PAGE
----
I know that some earbuds have trouble properly syncing with YouTube videos and unfortunately, that’s also the case with the Air 2 which is off by a few milliseconds and yes, it’s definitely noticeable. Of course, you can also use the earbuds during calls and the manufacturer says that it uses the cVc8.0 noise-canceling technology to minimize the impact of the background noise. The good news is that the caller says that my voice sounded reasonably clear even when I was outside (if I was in a coffee shop, the caller would hear me, but could also hear the other people that were speaking near me); from my end, the sound was good and I had no problem even if the caller was in a noisier place.
As I said in the introduction, Wintory says that the battery life for each earbud should go up to 8 hours on a single charge which is a great feat if verified as true so I decided to continuously listen to music with the volume set at 50% (anything higher would hurt my ears) and waited until the battery ran out. It happened after about 6 hours and 45 minutes which is more than decent for such a small pair of earbuds. The case will give five extra charges and charging the earbuds should take about 2 hours (the same time is necessary to recharge the case).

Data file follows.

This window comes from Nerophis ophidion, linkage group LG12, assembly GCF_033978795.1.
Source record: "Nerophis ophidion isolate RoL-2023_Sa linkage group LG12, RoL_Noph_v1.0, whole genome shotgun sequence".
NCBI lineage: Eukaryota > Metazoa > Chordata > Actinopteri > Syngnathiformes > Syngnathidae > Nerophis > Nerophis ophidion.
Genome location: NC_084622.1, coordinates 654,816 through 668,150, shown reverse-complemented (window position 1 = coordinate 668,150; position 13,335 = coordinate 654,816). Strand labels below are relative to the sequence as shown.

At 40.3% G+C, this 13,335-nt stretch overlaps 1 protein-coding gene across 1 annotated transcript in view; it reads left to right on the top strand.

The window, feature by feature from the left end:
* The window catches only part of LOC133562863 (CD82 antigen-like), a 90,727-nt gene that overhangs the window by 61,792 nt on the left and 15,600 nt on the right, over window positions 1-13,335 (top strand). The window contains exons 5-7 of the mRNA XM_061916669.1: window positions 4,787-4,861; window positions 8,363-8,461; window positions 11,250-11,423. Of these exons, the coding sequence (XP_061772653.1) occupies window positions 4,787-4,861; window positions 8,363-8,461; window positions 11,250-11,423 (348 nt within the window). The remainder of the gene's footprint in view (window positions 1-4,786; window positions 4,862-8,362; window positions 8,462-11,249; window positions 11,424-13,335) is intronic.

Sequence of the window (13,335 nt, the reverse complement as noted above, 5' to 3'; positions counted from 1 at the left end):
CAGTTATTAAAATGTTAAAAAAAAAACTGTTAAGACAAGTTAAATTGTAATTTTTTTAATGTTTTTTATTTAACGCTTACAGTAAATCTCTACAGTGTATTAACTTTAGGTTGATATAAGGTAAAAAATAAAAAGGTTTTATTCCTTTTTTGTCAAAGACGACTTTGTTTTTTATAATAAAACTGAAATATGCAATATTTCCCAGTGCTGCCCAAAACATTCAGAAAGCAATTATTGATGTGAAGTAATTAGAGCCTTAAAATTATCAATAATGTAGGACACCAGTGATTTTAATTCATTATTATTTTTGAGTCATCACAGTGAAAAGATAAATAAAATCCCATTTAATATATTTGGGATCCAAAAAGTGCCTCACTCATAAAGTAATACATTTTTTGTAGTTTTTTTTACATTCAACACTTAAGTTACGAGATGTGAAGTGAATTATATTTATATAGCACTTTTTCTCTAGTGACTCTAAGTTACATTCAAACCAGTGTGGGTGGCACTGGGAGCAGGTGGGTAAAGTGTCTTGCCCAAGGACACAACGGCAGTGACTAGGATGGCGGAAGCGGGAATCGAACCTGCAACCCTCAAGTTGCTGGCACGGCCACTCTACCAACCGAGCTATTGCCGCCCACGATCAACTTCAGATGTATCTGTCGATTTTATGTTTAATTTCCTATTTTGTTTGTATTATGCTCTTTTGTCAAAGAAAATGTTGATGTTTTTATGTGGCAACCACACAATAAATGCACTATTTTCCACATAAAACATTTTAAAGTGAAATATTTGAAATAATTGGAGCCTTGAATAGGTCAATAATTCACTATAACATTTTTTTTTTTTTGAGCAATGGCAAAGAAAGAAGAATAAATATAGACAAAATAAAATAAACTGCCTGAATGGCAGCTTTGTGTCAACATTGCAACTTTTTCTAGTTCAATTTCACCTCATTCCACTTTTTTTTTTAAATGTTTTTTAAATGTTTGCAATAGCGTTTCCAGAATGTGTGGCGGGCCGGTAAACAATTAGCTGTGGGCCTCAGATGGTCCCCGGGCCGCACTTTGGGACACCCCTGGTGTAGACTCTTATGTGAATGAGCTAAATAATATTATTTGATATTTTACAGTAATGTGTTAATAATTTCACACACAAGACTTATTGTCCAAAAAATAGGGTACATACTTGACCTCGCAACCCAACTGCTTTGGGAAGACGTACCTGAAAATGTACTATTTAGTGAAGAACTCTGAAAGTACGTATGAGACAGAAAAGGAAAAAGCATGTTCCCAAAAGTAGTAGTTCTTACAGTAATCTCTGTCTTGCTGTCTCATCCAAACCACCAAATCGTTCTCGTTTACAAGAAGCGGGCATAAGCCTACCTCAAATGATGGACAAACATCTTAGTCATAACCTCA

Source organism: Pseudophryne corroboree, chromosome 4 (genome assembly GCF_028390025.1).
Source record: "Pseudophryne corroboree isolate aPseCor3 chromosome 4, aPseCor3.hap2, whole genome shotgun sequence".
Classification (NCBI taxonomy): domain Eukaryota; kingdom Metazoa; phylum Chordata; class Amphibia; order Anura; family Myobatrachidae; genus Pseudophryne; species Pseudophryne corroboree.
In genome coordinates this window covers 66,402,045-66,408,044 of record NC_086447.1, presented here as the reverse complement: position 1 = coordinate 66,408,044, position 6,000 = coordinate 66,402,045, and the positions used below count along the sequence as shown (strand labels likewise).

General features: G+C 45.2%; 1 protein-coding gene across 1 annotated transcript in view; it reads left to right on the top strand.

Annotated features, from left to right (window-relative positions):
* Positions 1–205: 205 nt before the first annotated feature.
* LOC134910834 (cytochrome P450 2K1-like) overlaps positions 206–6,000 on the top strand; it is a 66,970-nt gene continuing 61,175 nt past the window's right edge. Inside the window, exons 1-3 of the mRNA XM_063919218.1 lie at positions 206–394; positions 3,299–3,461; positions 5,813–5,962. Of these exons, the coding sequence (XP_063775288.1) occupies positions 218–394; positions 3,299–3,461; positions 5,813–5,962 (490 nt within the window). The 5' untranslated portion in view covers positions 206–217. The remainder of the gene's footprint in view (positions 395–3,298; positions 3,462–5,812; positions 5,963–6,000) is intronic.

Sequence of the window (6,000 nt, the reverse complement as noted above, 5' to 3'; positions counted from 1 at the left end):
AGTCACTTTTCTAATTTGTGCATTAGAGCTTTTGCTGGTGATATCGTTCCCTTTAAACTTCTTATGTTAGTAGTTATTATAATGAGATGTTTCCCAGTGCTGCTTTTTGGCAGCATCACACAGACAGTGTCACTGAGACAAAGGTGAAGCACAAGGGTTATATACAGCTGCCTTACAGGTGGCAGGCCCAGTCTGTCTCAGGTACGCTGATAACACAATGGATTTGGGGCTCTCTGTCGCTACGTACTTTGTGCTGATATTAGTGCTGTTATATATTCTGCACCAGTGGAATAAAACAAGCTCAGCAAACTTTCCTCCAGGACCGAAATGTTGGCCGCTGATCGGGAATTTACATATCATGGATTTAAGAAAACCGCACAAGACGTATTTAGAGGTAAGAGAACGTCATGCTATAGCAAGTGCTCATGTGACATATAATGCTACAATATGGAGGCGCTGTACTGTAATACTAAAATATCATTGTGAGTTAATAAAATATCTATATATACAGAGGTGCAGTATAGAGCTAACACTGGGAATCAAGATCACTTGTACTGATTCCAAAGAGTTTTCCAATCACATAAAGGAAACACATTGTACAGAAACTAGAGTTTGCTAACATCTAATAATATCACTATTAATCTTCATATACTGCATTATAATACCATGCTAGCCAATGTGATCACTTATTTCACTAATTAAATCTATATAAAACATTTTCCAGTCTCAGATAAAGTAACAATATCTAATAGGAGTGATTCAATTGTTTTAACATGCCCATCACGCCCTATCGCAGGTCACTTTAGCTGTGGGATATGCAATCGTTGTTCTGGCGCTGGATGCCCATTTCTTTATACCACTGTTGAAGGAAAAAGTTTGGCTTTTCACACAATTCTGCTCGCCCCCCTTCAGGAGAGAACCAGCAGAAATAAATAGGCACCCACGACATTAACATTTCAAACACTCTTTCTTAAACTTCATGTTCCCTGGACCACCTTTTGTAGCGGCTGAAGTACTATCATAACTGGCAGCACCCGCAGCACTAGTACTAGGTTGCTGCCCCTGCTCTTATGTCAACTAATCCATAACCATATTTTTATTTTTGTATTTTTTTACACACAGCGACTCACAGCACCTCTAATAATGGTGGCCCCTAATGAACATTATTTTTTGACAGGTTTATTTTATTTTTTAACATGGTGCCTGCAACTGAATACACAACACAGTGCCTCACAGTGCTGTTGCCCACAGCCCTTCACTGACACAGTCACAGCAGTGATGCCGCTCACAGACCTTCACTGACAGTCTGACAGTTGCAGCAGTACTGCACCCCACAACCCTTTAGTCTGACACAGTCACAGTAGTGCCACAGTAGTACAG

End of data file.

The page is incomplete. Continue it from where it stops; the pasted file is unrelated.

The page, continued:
There are currently so many earbuds available, especially in the entry and mid-range level that I’m sure most users are completely lost to which brand is the better one. Wintory is a fairly new name in the sound market, but after testing the Air 2, it would seem like they know really well their targeted audience. Sure, the earbuds aren’t audophile-level, but the sound quality is suitable for most music genres and if you want to listen a higher quality song, the support for the aptX codec will come in handy. Furthermore, the case looks great, the earbuds are comfortable to wear and very simple, so if the Wintory Air 2 are in your budget range, you should definitely give them a chance.
Wintory Air 2-
- The sound quality is very good, suitable for a large variety of genres
- The charging case looks premium
- The earbuds are comfortable to wear
- Offers a good battery life
- When watching YouTube videos, the sound and the video isn't perfectly in sync
- The buttons need a firm press
- There is no built-in volume control
Mark is a graduate in Computer Science, having gathered valuable experience over the years working in IT as a programmer. Mark is also the main tech writer for MBReviews.com, covering not only his passion, the networking devices, but also other cool electronic gadgets that you may find useful for your every day life.